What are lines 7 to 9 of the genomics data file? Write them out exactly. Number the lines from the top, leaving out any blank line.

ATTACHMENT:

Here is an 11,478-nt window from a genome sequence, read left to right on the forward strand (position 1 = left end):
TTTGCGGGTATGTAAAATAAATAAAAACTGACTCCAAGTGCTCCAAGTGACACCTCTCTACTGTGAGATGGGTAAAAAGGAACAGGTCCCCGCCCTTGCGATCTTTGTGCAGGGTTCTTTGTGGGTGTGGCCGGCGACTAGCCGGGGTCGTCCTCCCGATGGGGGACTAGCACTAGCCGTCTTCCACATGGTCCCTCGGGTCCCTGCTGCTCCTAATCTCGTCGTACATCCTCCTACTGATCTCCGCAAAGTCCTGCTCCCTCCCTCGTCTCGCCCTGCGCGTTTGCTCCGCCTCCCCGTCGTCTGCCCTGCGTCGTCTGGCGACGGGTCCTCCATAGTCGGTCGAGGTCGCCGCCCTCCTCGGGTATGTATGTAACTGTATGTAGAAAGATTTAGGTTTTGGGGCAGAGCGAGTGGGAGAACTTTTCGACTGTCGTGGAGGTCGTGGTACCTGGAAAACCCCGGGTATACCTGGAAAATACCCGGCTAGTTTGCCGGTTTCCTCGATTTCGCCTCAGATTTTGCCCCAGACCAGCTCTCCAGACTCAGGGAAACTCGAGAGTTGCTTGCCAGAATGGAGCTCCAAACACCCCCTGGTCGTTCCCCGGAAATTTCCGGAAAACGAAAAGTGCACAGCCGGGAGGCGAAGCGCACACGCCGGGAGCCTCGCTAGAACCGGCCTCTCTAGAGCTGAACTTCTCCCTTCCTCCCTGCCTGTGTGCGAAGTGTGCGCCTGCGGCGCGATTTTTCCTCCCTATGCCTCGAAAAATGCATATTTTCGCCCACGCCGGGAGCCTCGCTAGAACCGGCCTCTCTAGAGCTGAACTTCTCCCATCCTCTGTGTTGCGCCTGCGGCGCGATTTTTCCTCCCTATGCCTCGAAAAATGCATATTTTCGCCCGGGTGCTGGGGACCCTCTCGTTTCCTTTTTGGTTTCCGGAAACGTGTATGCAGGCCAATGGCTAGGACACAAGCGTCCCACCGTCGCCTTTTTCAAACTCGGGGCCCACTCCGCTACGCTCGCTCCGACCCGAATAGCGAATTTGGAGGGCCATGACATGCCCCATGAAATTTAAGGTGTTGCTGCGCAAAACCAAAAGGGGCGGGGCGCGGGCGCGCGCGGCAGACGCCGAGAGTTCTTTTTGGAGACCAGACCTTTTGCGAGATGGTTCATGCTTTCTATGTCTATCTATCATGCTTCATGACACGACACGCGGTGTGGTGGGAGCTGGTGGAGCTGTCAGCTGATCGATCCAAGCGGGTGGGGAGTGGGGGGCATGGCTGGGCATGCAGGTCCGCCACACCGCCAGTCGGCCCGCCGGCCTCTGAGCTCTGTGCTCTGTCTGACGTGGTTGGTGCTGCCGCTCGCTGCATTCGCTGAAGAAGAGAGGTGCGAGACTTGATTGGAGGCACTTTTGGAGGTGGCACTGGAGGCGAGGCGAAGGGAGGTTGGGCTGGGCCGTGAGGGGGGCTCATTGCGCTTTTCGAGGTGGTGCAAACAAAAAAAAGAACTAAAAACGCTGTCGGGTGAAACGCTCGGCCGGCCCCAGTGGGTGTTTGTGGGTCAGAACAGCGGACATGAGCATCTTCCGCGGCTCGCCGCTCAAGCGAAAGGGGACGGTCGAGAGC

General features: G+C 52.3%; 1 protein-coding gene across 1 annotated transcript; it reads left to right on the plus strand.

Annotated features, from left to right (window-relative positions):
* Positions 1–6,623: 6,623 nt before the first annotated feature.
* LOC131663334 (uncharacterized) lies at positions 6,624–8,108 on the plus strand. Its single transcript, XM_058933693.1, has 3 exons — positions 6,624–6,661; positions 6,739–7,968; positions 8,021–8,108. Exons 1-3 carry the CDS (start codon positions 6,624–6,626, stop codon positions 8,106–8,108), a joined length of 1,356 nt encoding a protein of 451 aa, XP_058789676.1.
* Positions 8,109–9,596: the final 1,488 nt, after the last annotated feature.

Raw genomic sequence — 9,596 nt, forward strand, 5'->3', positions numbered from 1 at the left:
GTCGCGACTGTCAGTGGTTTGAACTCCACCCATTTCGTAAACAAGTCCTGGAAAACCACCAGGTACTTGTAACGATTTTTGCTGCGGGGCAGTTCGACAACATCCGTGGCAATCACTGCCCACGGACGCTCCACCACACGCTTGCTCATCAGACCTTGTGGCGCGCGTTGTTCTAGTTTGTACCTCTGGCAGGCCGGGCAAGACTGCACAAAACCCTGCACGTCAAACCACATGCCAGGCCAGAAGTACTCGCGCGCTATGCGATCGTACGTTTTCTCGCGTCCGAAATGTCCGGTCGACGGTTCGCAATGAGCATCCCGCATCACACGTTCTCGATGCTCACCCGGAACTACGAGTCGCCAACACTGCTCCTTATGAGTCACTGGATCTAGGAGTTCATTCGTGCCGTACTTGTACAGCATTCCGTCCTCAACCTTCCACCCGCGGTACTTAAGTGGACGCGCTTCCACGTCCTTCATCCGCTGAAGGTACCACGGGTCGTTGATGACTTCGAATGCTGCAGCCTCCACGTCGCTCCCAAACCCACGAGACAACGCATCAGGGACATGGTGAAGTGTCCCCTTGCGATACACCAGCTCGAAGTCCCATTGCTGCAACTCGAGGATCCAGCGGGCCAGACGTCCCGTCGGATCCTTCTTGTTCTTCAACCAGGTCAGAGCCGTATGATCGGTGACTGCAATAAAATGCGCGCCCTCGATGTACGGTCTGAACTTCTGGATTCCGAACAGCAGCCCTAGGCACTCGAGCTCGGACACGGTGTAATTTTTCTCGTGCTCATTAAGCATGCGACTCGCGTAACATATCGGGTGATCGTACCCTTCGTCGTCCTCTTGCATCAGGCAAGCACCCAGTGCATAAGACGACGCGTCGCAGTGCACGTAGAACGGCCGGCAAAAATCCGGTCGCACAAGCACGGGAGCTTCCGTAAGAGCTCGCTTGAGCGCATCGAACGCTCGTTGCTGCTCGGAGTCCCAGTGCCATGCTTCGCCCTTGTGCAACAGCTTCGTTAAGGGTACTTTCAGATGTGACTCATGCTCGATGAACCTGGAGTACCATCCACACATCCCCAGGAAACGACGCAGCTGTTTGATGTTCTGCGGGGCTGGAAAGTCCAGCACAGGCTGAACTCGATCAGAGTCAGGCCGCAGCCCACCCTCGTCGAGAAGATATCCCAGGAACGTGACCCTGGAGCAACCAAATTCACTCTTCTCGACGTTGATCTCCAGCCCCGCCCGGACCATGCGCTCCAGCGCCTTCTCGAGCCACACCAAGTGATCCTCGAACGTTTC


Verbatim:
* Positions 8,109–9,596: the final 1,488 nt, after the last annotated feature.

Raw genomic sequence — 9,596 nt, forward strand, 5'->3', positions numbered from 1 at the left:
GTCGCGACTGTCAGTGGTTTGAACTCCACCCATTTCGTAAACAAGTCCTGGAAAACCACCAGGTACTTGTAACGATTTTTGCTGCGGGGCAGTTCGACAACATCCGTGGCAATCACTGCCCACGGACGCTCCACCACACGCTTGCTCATCAGACCTTGTGGCGCGCGTTGTTCTAGTTTGTACCTCTGGCAGGCCGGGCAAGACTGCACAAAACCCTGCACGTCAAACCACATGCCAGGCCAGAAGTACTCGCGCGCTATGCGATCGTACGTTTTCTCGCGTCCGAAATGTCCGGTCGACGGTTCGCAATGAGCATCCCGCATCACACGTTCTCGATGCTCACCCGGAACTACGAGTCGCCAACACTGCTCCTTATGAGTCACTGGATCTAGGAGTTCATTCGTGCCGTACTTGTACAGCATTCCGTCCTCAACCTTCCACCCGCGGTACTTAAGTGGACGCGCTTCCACGTCCTTCATCCGCTGAAGGTACCACGGGTCGTTGATGACTTCGAATGCTGCAGCCTCCACGTCGCTCCCAAACCCACGAGACAACGCATCAGGGACATGGTGAAGTGTCCCCTTGCGATACACCAGCTCGAAGTCCCATTGCTGCAACTCGAGGATCCAGCGGGCCAGACGTCCCGTCGGATCCTTCTTGTTCTTCAACCAGGTCAGAGCCGTATGATCGGTGACTGCAATAAAATGCGCGCCCTCGATGTACGGTCTGAACTTCTGGATTCCGAACAGCAGCCCTAGGCACTCGAGCTCGGACACGGTGTAATTTTTCTCGTGCTCATTAAGCATGCGACTCGCGTAACATATCGGGTGATCGTACCCTTCGTCGTCCTCTTGCATCAGGCAAGCACCCAGTGCATAAGACGACGCGTCGCAGTGCACGTAGAACGGCCGGCAAAAATCCGGTCGCACAAGCACGGGAGCTTCCGTAAGAGCTCGCTTGAGCGCATCGAACGCTCGTTGCTGCTCGGAGTCCCAGTGCCATGCTTCGCCCTTGTGCAACAGCTTCGTTAAGGGTACTTTCAGATGTGACTCATGCTCGATGAACCTGGAGTACCATCCACACATCCCCAGGAAACGACGCAGCTGTTTGATGTTCTGCGGGGCTGGAAAGTCCAGCACAGGCTGAACTCGATCAGAGTCAGGCCGCAGCCCACCCTCGTCGAGAAGATATCCCAGGAACGTGACCCTGGAGCAACCAAATTCACTCTTCTCGACGTTGATCTCCAGCCCCGCCCGGACCATGCGCTCCAGCGCCTTCTCGAGCCACACCAAGTGATCCTCGAACGTTTC